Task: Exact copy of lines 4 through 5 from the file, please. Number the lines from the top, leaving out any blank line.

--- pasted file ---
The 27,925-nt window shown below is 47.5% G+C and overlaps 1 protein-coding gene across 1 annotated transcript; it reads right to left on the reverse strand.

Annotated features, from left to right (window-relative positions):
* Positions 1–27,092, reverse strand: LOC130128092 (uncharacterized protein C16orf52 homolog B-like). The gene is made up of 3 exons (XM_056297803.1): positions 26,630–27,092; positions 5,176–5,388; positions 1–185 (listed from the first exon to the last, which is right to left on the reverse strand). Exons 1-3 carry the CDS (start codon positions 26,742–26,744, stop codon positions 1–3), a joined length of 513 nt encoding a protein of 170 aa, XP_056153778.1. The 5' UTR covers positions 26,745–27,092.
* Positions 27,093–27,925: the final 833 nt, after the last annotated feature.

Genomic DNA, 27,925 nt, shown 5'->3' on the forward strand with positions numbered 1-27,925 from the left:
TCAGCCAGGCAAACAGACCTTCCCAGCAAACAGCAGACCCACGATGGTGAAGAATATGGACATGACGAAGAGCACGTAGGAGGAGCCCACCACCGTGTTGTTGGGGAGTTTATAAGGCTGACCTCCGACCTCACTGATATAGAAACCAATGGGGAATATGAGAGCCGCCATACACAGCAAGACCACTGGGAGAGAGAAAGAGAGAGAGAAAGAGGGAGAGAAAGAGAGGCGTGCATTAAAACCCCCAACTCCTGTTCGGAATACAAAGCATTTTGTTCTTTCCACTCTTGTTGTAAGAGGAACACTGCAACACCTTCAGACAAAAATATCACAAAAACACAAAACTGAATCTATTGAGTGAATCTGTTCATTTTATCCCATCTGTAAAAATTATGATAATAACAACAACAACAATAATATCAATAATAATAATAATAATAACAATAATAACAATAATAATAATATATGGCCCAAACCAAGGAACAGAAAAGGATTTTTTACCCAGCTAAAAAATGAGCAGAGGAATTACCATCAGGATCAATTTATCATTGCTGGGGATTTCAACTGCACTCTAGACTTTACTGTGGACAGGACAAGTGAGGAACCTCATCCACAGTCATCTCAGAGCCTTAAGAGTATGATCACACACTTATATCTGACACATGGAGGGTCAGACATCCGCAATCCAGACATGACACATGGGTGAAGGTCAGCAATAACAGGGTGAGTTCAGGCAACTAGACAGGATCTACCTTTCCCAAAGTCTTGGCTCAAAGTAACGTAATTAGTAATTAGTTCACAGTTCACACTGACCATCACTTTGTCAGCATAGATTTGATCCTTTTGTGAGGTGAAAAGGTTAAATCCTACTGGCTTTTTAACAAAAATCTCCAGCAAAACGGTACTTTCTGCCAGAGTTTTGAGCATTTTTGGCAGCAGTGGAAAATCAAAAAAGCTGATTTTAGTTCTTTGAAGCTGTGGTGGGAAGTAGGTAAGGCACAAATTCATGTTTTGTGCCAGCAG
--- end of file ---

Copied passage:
* Positions 27,093–27,925: the final 833 nt, after the last annotated feature.

Genomic DNA, 27,925 nt, shown 5'->3' on the forward strand with positions numbered 1-27,925 from the left: